[Grammar] First Conditional

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Anne59

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Hi, I'm practising the conditionals and I thought of the following sentence:-

If she caught the plane, she will arrive on time.

I see it as a first conditional because it's real, possible but I can't find any information that permits me to use "caught" past tense in a first conditional.

I'm imagining myself at an airport talking to a friend about our friend who is coming to visit and I don't know if she caught the plane of not. At the time of speaking her plane had left the departure city.


Is my sentence correct? If it is, why can't I find information on the past tense in the first conditional.

Any help is apprecaite!
Thank you.
 

Anne59

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So my sentence is a 1st conditional!!! :)

Thank you for this and for the link to the other really helpful information. I'm going to study it.
 

5jj

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So my sentence is a 1st conditional![STRIKE]!![/STRIKE] :).
I did not say that.

It is a conditional sentence stating that the possibility of the occurrence of a future event is dependent on a past situation having occurred.
 
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Tdol

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If you said If she has caught the plane, she will arrive on time, then you could consider it as a first conditional. This would depend on looking on the present perfect as an aspect of the present tense, which not everybody would agree with.
 

Anne59

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Sorry!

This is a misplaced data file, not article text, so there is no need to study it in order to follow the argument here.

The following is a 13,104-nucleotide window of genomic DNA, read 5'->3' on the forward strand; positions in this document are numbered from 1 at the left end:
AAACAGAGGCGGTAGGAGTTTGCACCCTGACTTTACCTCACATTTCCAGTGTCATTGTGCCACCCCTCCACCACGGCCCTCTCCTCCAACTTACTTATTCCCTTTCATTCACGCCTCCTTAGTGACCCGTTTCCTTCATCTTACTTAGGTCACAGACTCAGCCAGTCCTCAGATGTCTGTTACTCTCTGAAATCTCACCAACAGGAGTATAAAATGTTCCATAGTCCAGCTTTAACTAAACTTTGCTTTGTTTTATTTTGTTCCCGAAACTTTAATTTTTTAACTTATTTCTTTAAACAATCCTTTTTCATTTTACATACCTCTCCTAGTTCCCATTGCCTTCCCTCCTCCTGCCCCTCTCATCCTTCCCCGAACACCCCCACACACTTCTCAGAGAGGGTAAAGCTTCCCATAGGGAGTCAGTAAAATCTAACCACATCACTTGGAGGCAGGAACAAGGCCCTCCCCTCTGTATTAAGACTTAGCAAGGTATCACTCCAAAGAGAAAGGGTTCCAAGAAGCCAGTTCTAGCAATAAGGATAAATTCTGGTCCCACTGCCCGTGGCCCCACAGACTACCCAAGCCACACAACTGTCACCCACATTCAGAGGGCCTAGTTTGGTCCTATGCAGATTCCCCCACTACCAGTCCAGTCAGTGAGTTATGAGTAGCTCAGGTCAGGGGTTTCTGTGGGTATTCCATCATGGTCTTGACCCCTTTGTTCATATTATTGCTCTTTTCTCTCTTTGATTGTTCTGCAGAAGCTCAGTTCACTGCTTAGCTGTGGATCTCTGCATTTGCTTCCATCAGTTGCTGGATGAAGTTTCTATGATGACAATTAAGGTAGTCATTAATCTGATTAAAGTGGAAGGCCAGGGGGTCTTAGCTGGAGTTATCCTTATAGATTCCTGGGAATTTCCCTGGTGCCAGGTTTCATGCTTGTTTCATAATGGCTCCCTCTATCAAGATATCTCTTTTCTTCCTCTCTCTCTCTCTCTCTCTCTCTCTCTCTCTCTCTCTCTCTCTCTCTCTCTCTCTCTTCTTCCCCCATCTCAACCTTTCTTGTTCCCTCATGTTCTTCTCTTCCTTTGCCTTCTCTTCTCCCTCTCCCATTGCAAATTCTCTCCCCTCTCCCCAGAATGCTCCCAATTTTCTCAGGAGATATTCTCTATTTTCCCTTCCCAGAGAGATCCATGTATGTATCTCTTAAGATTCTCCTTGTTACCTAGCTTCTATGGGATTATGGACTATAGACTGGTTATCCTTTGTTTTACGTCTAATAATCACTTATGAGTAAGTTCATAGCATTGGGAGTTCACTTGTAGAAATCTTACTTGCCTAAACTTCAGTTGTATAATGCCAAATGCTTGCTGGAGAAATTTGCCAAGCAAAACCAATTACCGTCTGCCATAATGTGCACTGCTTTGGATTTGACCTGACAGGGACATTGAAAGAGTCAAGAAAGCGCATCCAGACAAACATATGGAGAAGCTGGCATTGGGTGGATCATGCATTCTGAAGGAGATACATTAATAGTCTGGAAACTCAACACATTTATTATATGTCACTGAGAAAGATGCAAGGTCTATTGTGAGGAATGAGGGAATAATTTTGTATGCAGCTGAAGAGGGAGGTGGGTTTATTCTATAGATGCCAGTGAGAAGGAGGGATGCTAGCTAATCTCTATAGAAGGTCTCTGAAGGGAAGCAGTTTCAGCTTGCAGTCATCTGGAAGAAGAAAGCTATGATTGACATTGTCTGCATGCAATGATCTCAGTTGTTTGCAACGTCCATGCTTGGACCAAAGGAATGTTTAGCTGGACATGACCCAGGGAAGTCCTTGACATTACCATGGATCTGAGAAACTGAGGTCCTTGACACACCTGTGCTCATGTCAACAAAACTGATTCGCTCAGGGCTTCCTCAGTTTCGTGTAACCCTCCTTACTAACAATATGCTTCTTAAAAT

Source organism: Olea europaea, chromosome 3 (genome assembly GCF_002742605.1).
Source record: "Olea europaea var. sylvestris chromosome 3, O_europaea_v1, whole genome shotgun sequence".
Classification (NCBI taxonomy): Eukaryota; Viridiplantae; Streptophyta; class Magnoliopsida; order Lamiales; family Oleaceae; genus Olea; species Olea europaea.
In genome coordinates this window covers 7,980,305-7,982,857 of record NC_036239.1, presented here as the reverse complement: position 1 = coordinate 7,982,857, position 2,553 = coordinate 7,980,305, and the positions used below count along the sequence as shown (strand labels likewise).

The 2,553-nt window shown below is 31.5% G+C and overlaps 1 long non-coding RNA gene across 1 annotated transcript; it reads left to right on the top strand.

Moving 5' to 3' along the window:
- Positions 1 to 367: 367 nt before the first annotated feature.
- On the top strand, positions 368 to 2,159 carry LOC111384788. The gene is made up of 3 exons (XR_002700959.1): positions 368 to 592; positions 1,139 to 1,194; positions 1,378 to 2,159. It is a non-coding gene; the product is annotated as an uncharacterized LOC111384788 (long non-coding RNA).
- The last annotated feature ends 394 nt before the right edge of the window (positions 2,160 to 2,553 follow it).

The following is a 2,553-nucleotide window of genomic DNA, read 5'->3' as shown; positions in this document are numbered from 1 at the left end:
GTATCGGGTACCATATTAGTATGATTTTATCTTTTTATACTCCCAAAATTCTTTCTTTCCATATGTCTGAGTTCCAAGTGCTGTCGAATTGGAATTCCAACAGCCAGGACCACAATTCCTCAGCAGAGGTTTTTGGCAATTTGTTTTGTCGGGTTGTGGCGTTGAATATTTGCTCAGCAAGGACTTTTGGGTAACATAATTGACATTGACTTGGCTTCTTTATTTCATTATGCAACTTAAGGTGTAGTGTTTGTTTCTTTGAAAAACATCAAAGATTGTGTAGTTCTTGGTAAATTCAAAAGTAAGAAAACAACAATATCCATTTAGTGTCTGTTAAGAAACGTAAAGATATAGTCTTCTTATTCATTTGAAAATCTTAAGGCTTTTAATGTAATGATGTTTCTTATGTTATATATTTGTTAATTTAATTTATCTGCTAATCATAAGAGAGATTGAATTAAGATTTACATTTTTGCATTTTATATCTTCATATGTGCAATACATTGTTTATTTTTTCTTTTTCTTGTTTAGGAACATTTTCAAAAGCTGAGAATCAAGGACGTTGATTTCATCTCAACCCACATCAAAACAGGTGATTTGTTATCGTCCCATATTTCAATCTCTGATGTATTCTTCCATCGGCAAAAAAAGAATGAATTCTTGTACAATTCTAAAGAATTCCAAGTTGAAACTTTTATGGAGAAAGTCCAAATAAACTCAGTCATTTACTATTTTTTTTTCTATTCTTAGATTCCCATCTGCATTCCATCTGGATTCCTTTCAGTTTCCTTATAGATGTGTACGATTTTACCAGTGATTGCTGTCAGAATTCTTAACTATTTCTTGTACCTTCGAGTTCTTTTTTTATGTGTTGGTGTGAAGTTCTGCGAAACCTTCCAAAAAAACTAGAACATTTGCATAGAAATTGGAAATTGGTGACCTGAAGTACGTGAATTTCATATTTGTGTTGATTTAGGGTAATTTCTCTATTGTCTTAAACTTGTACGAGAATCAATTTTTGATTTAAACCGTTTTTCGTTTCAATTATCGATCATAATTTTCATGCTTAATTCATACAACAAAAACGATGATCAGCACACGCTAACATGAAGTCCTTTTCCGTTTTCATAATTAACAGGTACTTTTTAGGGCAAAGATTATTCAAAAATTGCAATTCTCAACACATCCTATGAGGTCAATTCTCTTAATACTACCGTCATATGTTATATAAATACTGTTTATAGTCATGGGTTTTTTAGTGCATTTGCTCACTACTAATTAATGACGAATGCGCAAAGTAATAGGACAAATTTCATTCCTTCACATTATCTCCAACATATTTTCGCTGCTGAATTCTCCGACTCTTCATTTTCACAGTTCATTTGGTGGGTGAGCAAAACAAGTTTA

When I read "If Michelle arrived, she’d brighten things up. (The possibility of her arrival is less than in #9.) I thought because of "possibility" it would be a 1st conditional.
 

5jj

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When I read "If Michelle arrived, she’d brighten things up. (The possibility of her arrival is less than in #9.) I thought because of "possibility" it would be a 1st conditional.
The tenses here place this sentence in the traditional 'second conditional' category. I don't know what you mean by '#9'.
 

anhnha

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I don't know what you mean by '#9'.
It is from your article. :-D
9. If Michelle arrives, she’ll brighten things up. (It is possible that she will arrive.)
The second, a pessimist, might say: 10. If Michelle arrived, she’d brighten things up. (The possibility of her arrival is less than in #9.)
These two utterances may be contrasted with that of a third, far more optimistic, person, who views the arrival as certain.

Read more at https://www.usingenglish.com/articles/conditional-sentences-in-english-1.html#TGMvDEzRbaXfI2tW.99
 

5jj

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It is from your article. :-D
9. If Michelle arrives, she’ll brighten things up. (It is possible that she will arrive.)
The second, a pessimist, might say: 10. If Michelle arrived, she’d brighten things up. (The possibility of her arrival is less than in #9.)
Fine, but your post made no sense without reference to my article.

With 'second conditional' sentences referring to future situations, there is a possibility, however remote, that the situation will occur. If the moon exploded tomorrow, I would be inconvenienced.

With 'second conditional' sentences referring to present situations, that situation is not occurring, if the moon were exploding now, I'd be inconvenienced. (I have just looked out of the window to check - it is not exploding.)
 
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